• Strong company values: Employees that promote their company and share the same values are a huge asset. Research shows that most people believe employee feedback about a company to be the most trustworthy source when it comes to what a company is really like. If you notice an employee who embodies everything the company stands for, you don’t want to lose them!
  • Restlessness and frustration: This might not seem like the best reason to promote someone, but happy employees means more efficient work. If you notice an employee is feeling underappreciated, it’s time to discuss what options work for both of you.

.For more information on recognising hidden talent, check out our article on How to Find Hidden Talented Leaders.

How to prepare your employee for a promotion

If you’ve made the decision to promote an employee, it’s a good idea to set a date straight away to follow up on the new workload. With new work comes new responsibilities and additional pressure. An employee can be affected both mentally and physically, so look out for some telltale signs:

  • Fatigue
  • Difficulty concentrating
  • Stress
  • Erratic behaviour (including irregular eating habits)
  • Unusual hay fever

Stress has many ways of expressing itself so, yes, even hay fever could mean your employee is feeling overwhelmed by the workload. Being under too much pressure can lead to a burnout, which can be distressing for your employee and can cost the company a lot of money in sickleave (see Reducing Burnout and Improving the Employee Experience). By setting a date to review the new position, you will be able to assess whether or not your employee is the right fit for the job and even your employee will be relieved to know you’re looking out for their wellbeing. You can even consider calling it a “trial period” rather than a promotion until you are sure it works for everyone.


 When to promote and when to recruit

 While it’s nice to challenge your employees in new ways, sometimes they just aren’t ready for the responsibility. It’s just not possible to supervise and assist an employee in their new job forever. If you don’t see a noticeable improvement over the months after the promotion, you might need to consider looking outside of the office. You might even recruit rather than promote all together. Sometimes a fresh perspective on the company and the work can greatly improve the group dynamic and the productivity. In a company that is looking for innovative ideas and a more productive organization in the workplace, a new person to the staff can help break old habits and avoid repeating past mistakes. It all depends on why you were considering to promote an existing employee in the first place. Furthermore, introducing a new person to a hierarchy – instead of moving someone from one rank to another – can prevent jealousy among the colleagues that feel they deserved a promotion more.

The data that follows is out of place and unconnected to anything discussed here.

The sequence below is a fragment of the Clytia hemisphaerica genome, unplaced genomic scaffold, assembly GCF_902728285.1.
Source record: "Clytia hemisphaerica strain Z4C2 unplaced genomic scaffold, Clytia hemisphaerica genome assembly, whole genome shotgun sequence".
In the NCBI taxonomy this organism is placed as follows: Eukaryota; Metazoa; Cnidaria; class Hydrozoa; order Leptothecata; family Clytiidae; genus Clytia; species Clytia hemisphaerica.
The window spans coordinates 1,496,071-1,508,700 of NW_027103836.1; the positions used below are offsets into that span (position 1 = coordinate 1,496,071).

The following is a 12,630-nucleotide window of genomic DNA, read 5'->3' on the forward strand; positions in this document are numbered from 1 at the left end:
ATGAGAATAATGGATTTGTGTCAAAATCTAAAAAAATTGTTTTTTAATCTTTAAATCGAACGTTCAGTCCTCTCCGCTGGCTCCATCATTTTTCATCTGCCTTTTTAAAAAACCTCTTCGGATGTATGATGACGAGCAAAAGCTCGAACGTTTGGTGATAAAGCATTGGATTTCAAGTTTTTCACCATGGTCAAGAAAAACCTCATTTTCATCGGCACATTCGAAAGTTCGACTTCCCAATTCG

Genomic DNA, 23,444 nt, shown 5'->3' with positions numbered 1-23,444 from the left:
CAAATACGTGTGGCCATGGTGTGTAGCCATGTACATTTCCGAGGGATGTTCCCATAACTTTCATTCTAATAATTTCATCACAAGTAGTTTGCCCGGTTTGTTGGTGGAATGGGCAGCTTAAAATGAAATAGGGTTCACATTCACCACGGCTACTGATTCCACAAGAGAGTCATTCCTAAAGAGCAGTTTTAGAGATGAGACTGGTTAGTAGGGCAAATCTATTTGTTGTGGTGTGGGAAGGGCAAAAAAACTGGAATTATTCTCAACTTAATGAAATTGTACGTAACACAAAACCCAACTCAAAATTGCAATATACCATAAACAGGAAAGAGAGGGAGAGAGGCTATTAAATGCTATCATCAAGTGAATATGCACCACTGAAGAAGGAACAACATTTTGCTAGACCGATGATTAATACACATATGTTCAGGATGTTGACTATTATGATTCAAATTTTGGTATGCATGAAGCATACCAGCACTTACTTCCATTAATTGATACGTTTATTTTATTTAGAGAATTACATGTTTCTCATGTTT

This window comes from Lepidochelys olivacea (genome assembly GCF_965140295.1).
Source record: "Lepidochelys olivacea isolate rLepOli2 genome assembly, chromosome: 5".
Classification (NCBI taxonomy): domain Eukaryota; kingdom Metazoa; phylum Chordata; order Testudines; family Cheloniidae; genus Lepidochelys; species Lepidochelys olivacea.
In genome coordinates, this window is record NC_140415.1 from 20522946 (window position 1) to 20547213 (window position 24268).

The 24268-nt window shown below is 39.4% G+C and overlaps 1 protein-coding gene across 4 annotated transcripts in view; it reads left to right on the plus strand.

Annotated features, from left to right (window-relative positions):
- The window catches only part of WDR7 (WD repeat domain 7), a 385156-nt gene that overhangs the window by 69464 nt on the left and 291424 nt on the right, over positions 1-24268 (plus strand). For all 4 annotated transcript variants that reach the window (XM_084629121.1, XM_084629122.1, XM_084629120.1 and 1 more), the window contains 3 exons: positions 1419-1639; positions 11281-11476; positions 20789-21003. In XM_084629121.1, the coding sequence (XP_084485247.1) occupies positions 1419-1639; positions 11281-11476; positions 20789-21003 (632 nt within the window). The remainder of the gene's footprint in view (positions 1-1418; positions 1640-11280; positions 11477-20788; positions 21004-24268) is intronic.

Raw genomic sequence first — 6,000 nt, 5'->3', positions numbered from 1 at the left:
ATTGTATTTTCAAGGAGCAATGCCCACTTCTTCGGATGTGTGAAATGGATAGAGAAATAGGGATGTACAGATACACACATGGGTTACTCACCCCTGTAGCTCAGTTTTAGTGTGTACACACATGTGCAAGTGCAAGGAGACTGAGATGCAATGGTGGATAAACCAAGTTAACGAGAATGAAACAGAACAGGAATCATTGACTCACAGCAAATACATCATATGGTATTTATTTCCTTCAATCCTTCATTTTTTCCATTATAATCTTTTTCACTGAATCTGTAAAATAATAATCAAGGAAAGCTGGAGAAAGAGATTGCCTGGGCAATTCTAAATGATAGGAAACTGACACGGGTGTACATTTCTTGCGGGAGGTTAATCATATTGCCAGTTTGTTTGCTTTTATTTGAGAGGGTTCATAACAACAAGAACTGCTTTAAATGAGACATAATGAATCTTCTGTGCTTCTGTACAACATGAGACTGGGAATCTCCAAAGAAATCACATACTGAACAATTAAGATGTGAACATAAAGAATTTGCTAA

We hope this article has been helpful! If you have any suggestions for our blog, don’t hesitate to leave your comments below.

Author: Ali Neill

As the job board tester and blog editor for the Jobboard Finder, Ali works on job boards from all around the world and keeps a close eye on the recruitment trends thanks to a number of sources, including the website’s social media pages.